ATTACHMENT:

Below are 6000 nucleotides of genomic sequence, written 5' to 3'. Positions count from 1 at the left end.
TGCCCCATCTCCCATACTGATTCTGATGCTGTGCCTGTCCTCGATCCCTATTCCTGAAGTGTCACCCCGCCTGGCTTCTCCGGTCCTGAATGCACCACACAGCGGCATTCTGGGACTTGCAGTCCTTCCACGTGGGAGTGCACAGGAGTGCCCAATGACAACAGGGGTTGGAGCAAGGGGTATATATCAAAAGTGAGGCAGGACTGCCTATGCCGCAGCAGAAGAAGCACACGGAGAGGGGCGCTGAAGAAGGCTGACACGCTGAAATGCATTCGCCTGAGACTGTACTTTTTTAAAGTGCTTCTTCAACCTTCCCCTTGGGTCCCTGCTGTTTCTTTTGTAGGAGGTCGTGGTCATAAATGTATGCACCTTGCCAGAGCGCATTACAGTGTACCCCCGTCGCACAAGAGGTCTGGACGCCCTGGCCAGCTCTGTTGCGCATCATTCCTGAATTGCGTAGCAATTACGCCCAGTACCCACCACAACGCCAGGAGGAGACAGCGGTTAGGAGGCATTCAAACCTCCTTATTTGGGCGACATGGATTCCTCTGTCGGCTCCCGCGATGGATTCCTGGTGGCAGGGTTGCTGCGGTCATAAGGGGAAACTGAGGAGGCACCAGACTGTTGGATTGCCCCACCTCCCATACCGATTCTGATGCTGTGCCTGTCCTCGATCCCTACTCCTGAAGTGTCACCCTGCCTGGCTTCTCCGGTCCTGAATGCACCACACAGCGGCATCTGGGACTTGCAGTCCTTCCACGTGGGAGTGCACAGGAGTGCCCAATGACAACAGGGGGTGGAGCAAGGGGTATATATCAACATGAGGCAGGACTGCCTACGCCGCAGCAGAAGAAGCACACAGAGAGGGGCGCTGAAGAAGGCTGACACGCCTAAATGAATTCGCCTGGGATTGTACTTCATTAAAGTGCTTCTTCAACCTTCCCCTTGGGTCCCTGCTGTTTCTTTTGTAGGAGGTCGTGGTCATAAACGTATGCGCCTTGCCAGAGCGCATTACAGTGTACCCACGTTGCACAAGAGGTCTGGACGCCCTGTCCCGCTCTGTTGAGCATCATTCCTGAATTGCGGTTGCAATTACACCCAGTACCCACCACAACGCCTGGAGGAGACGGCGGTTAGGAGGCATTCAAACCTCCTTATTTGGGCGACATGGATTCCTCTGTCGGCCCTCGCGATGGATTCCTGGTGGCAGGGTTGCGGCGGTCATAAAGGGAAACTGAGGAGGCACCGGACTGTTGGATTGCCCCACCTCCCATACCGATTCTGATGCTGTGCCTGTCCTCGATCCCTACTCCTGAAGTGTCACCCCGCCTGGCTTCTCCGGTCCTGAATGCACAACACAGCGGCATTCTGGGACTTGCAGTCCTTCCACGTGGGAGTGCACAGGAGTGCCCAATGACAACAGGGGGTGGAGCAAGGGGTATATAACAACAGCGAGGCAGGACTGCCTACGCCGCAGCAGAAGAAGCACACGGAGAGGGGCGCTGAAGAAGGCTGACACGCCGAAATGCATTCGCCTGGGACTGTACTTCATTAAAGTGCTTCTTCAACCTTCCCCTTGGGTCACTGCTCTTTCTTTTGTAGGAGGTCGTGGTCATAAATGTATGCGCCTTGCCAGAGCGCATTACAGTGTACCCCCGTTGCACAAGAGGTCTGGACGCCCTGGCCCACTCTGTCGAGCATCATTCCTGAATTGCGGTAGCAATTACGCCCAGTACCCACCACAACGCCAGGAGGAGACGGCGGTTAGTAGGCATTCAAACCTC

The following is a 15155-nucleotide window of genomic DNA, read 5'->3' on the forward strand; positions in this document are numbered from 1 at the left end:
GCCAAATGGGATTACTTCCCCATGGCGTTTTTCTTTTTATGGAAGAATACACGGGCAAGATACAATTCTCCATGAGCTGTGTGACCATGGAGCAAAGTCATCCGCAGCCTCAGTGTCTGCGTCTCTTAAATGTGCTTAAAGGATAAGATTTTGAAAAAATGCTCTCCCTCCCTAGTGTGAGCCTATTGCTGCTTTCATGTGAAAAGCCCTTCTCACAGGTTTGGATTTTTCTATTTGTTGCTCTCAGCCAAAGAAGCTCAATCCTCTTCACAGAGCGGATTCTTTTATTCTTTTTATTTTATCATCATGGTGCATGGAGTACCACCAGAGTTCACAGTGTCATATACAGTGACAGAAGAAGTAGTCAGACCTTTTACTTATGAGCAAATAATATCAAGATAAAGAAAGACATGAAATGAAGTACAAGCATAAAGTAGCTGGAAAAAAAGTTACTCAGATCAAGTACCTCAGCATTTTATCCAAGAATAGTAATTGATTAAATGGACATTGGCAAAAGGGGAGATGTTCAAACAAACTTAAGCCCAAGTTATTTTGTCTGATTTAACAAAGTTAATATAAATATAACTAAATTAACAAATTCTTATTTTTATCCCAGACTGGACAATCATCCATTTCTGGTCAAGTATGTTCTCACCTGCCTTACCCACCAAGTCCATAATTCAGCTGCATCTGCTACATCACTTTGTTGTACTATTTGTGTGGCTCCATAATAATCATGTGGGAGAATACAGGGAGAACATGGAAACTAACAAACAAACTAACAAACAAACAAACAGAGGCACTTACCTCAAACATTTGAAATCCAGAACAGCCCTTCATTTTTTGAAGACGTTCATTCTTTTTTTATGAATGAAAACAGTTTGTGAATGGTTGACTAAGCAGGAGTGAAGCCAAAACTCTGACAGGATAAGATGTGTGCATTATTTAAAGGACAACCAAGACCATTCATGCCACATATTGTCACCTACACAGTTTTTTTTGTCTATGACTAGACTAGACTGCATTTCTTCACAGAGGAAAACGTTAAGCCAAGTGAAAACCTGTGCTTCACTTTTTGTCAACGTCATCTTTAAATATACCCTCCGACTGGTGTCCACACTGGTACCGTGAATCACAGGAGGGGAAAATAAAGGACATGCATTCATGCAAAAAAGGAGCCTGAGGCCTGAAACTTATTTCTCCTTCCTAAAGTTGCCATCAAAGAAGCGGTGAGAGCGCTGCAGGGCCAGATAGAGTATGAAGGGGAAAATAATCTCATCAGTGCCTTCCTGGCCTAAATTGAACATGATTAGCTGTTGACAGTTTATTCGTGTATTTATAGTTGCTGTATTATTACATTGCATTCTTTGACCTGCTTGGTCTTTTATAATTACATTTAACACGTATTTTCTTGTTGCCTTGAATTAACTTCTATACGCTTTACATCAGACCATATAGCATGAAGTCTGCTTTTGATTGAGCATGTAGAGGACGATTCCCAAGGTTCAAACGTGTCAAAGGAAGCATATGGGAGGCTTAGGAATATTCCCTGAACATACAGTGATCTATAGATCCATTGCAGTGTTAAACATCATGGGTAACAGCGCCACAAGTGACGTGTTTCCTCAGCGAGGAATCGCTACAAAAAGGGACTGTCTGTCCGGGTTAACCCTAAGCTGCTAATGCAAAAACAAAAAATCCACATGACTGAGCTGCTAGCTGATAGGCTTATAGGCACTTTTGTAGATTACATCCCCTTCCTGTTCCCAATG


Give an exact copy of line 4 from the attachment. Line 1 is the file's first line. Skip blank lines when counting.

GCCAAATGGGATTACTTCCCCATGGCGTTTTTCTTTTTATGGAAGAATACACGGGCAAGATACAATTCTCCATGAGCTGTGTGACCATGGAGCAAAGTCATCCGCAGCCTCAGTGTCTGCGTCTCTTAAATGTGCTTAAAGGATAAGATTTTGAAAAAATGCTCTCCCTCCCTAGTGTGAGCCTATTGCTGCTTTCATGTGAAAAGCCCTTCTCACAGGTTTGGATTTTTCTATTTGTTGCTCTCAGCCAAAGAAGCTCAATCCTCTTCACAGAGCGGATTCTTTTATTCTTTTTATTTTATCATCATGGTGCATGGAGTACCACCAGAGTTCACAGTGTCATATACAGTGACAGAAGAAGTAGTCAGACCTTTTACTTATGAGCAAATAATATCAAGATAAAGAAAGACATGAAATGAAGTACAAGCATAAAGTAGCTGGAAAAAAAGTTACTCAGATCAAGTACCTCAGCATTTTATCCAAGAATAGTAATTGATTAAATGGACATTGGCAAAAGGGGAGATGTTCAAACAAACTTAAGCCCAAGTTATTTTGTCTGATTTAACAAAGTTAATATAAATATAACTAAATTAACAAATTCTTATTTTTATCCCAGACTGGACAATCATCCATTTCTGGTCAAGTATGTTCTCACCTGCCTTACCCACCAAGTCCATAATTCAGCTGCATCTGCTACATCACTTTGTTGTACTATTTGTGTGGCTCCATAATAATCATGTGGGAGAATACAGGGAGAACATGGAAACTAACAAACAAACTAACAAACAAACAAACAGAGGCACTTACCTCAAACATTTGAAATCCAGAACAGCCCTTCATTTTTTGAAGACGTTCATTCTTTTTTTATGAATGAAAACAGTTTGTGAATGGTTGACTAAGCAGGAGTGAAGCCAAAACTCTGACAGGATAAGATGTGTGCATTATTTAAAGGACAACCAAGACCATTCATGCCACATATTGTCACCTACACAGTTTTTTTTGTCTATGACTAGACTAGACTGCATTTCTTCACAGAGGAAAACGTTAAGCCAAGTGAAAACCTGTGCTTCACTTTTTGTCAACGTCATCTTTAAATATACCCTCCGACTGGTGTCCACACTGGTACCGTGAATCACAGGAGGGGAAAATAAAGGACATGCATTCATGCAAAAAAGGAGCCTGAGGCCTGAAACTTATTTCTCCTTCCTAAAGTTGCCATCAAAGAAGCGGTGAGAGCGCTGCAGGGCCAGATAGAGTATGAAGGGGAAAATAATCTCATCAGTGCCTTCCTGGCCTAAATTGAACATGATTAGCTGTTGACAGTTTATTCGTGTATTTATAGTTGCTGTATTATTACATTGCATTCTTTGACCTGCTTGGTCTTTTATAATTACATTTAACACGTATTTTCTTGTTGCCTTGAATTAACTTCTATACGCTTTACATCAGACCATATAGCATGAAGTCTGCTTTTGATTGAGCATGTAGAGGACGATTCCCAAGGTTCAAACGTGTCAAAGGAAGCATATGGGAGGCTTAGGAATATTCCCTGAACATACAGTGATCTATAGATCCATTGCAGTGTTAAACATCATGGGTAACAGCGCCACAAGTGACGTGTTTCCTCAGCGAGGAATCGCTACAAAAAGGGACTGTCTGTCCGGGTTAACCCTAAGCTGCTAATGCAAAAACAAAAAATCCACATGACTGAGCTGCTAGCTGATAGGCTTATAGGCACTTTTGTAGATTACATCCCCTTCCTGTTCCCAATG